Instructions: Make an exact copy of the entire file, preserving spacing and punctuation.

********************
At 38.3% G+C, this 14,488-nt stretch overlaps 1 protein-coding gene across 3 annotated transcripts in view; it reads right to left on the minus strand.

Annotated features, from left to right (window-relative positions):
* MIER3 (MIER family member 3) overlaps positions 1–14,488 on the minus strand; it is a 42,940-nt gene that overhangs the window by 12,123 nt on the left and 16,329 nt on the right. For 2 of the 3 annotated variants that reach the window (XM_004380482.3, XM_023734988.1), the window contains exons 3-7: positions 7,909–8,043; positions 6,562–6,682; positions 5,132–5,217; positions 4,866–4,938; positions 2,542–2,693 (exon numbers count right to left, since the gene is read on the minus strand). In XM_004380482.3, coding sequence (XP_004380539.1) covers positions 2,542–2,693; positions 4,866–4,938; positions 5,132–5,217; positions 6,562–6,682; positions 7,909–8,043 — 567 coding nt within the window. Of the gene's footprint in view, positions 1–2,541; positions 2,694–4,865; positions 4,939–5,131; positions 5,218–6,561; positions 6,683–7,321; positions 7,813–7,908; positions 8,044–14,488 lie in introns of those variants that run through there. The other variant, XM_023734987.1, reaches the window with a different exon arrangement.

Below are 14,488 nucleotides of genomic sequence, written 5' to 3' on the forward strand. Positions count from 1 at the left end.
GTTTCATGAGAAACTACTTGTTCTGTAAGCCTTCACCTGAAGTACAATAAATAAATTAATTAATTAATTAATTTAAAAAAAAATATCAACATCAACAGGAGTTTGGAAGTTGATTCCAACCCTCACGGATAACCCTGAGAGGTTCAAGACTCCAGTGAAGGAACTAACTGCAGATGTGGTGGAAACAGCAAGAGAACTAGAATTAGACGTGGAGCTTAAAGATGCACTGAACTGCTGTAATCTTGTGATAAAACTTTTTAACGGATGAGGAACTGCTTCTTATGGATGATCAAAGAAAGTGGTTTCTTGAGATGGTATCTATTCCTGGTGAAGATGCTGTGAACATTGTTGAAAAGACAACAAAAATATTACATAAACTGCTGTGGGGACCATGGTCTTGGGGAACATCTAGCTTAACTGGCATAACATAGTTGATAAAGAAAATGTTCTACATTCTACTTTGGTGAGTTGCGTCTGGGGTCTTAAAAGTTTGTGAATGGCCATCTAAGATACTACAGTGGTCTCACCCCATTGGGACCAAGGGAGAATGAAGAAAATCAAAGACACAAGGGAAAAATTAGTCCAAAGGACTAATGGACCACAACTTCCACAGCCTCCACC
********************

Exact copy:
At 38.3% G+C, this 14,488-nt stretch overlaps 1 protein-coding gene across 3 annotated transcripts in view; it reads right to left on the minus strand.

Annotated features, from left to right (window-relative positions):
* MIER3 (MIER family member 3) overlaps positions 1–14,488 on the minus strand; it is a 42,940-nt gene that overhangs the window by 12,123 nt on the left and 16,329 nt on the right. For 2 of the 3 annotated variants that reach the window (XM_004380482.3, XM_023734988.1), the window contains exons 3-7: positions 7,909–8,043; positions 6,562–6,682; positions 5,132–5,217; positions 4,866–4,938; positions 2,542–2,693 (exon numbers count right to left, since the gene is read on the minus strand). In XM_004380482.3, coding sequence (XP_004380539.1) covers positions 2,542–2,693; positions 4,866–4,938; positions 5,132–5,217; positions 6,562–6,682; positions 7,909–8,043 — 567 coding nt within the window. Of the gene's footprint in view, positions 1–2,541; positions 2,694–4,865; positions 4,939–5,131; positions 5,218–6,561; positions 6,683–7,321; positions 7,813–7,908; positions 8,044–14,488 lie in introns of those variants that run through there. The other variant, XM_023734987.1, reaches the window with a different exon arrangement.

Below are 14,488 nucleotides of genomic sequence, written 5' to 3' on the forward strand. Positions count from 1 at the left end.
GTTTCATGAGAAACTACTTGTTCTGTAAGCCTTCACCTGAAGTACAATAAATAAATTAATTAATTAATTAATTTAAAAAAAAATATCAACATCAACAGGAGTTTGGAAGTTGATTCCAACCCTCACGGATAACCCTGAGAGGTTCAAGACTCCAGTGAAGGAACTAACTGCAGATGTGGTGGAAACAGCAAGAGAACTAGAATTAGACGTGGAGCTTAAAGATGCACTGAACTGCTGTAATCTTGTGATAAAACTTTTTAACGGATGAGGAACTGCTTCTTATGGATGATCAAAGAAAGTGGTTTCTTGAGATGGTATCTATTCCTGGTGAAGATGCTGTGAACATTGTTGAAAAGACAACAAAAATATTACATAAACTGCTGTGGGGACCATGGTCTTGGGGAACATCTAGCTTAACTGGCATAACATAGTTGATAAAGAAAATGTTCTACATTCTACTTTGGTGAGTTGCGTCTGGGGTCTTAAAAGTTTGTGAATGGCCATCTAAGATACTACAGTGGTCTCACCCCATTGGGACCAAGGGAGAATGAAGAAAATCAAAGACACAAGGGAAAAATTAGTCCAAAGGACTAATGGACCACAACTTCCACAGCCTCCACC